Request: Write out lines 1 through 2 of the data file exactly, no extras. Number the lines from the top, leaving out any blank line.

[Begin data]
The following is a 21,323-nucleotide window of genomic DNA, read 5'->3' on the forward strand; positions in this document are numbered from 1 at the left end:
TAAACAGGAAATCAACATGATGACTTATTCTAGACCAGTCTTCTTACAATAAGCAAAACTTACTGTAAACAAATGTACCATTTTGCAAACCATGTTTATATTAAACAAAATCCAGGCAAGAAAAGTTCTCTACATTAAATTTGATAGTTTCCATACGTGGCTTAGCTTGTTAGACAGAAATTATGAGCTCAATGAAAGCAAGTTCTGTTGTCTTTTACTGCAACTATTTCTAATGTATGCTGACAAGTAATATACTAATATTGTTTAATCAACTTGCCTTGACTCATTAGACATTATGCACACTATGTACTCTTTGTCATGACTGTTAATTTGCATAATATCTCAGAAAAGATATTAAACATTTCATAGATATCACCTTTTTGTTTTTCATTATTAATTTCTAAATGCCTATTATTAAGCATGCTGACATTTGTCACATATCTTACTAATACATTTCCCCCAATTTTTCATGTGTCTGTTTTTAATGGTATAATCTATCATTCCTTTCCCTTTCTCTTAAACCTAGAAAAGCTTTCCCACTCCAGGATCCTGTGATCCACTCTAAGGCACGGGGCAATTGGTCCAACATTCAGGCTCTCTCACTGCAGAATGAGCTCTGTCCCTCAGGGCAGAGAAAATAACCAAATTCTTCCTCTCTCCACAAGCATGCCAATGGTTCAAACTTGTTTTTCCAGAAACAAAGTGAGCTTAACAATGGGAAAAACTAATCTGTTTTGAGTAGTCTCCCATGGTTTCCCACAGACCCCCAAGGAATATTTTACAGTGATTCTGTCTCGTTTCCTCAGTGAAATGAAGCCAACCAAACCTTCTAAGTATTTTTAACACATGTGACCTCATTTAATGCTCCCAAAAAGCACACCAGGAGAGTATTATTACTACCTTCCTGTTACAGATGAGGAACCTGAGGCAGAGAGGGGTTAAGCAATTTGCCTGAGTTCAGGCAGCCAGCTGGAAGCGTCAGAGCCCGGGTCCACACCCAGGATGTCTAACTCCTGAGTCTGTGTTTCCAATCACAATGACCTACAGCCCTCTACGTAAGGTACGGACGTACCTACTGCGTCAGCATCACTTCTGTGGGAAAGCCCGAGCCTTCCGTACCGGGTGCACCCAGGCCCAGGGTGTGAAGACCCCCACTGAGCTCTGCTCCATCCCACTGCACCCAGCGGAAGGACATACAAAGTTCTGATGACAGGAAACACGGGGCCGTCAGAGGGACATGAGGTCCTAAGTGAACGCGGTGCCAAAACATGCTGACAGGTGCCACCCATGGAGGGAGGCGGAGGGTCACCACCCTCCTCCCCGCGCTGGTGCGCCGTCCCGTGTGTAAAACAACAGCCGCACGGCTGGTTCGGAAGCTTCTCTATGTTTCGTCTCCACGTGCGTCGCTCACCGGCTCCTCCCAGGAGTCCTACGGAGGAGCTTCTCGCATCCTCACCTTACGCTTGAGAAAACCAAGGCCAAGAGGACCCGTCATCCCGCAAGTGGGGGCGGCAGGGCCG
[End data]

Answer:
The following is a 21,323-nucleotide window of genomic DNA, read 5'->3' on the forward strand; positions in this document are numbered from 1 at the left end:
TAAACAGGAAATCAACATGATGACTTATTCTAGACCAGTCTTCTTACAATAAGCAAAACTTACTGTAAACAAATGTACCATTTTGCAAACCATGTTTATATTAAACAAAATCCAGGCAAGAAAAGTTCTCTACATTAAATTTGATAGTTTCCATACGTGGCTTAGCTTGTTAGACAGAAATTATGAGCTCAATGAAAGCAAGTTCTGTTGTCTTTTACTGCAACTATTTCTAATGTATGCTGACAAGTAATATACTAATATTGTTTAATCAACTTGCCTTGACTCATTAGACATTATGCACACTATGTACTCTTTGTCATGACTGTTAATTTGCATAATATCTCAGAAAAGATATTAAACATTTCATAGATATCACCTTTTTGTTTTTCATTATTAATTTCTAAATGCCTATTATTAAGCATGCTGACATTTGTCACATATCTTACTAATACATTTCCCCCAATTTTTCATGTGTCTGTTTTTAATGGTATAATCTATCATTCCTTTCCCTTTCTCTTAAACCTAGAAAAGCTTTCCCACTCCAGGATCCTGTGATCCACTCTAAGGCACGGGGCAATTGGTCCAACATTCAGGCTCTCTCACTGCAGAATGAGCTCTGTCCCTCAGGGCAGAGAAAATAACCAAATTCTTCCTCTCTCCACAAGCATGCCAATGGTTCAAACTTGTTTTTCCAGAAACAAAGTGAGCTTAACAATGGGAAAAACTAATCTGTTTTGAGTAGTCTCCCATGGTTTCCCACAGACCCCCAAGGAATATTTTACAGTGATTCTGTCTCGTTTCCTCAGTGAAATGAAGCCAACCAAACCTTCTAAGTATTTTTAACACATGTGACCTCATTTAATGCTCCCAAAAAGCACACCAGGAGAGTATTATTACTACCTTCCTGTTACAGATGAGGAACCTGAGGCAGAGAGGGGTTAAGCAATTTGCCTGAGTTCAGGCAGCCAGCTGGAAGCGTCAGAGCCCGGGTCCACACCCAGGATGTCTAACTCCTGAGTCTGTGTTTCCAATCACAATGACCTACAGCCCTCTACGTAAGGTACGGACGTACCTACTGCGTCAGCATCACTTCTGTGGGAAAGCCCGAGCCTTCCGTACCGGGTGCACCCAGGCCCAGGGTGTGAAGACCCCCACTGAGCTCTGCTCCATCCCACTGCACCCAGCGGAAGGACATACAAAGTTCTGATGACAGGAAACACGGGGCCGTCAGAGGGACATGAGGTCCTAAGTGAACGCGGTGCCAAAACATGCTGACAGGTGCCACCCATGGAGGGAGGCGGAGGGTCACCACCCTCCTCCCCGCGCTGGTGCGCCGTCCCGTGTGTAAAACAACAGCCGCACGGCTGGTTCGGAAGCTTCTCTATGTTTCGTCTCCACGTGCGTCGCTCACCGGCTCCTCCCAGGAGTCCTACGGAGGAGCTTCTCGCATCCTCACCTTACGCTTGAGAAAACCAAGGCCAAGAGGACCCGTCATCCCGCAAGTGGGGGCGGCAGGGCCG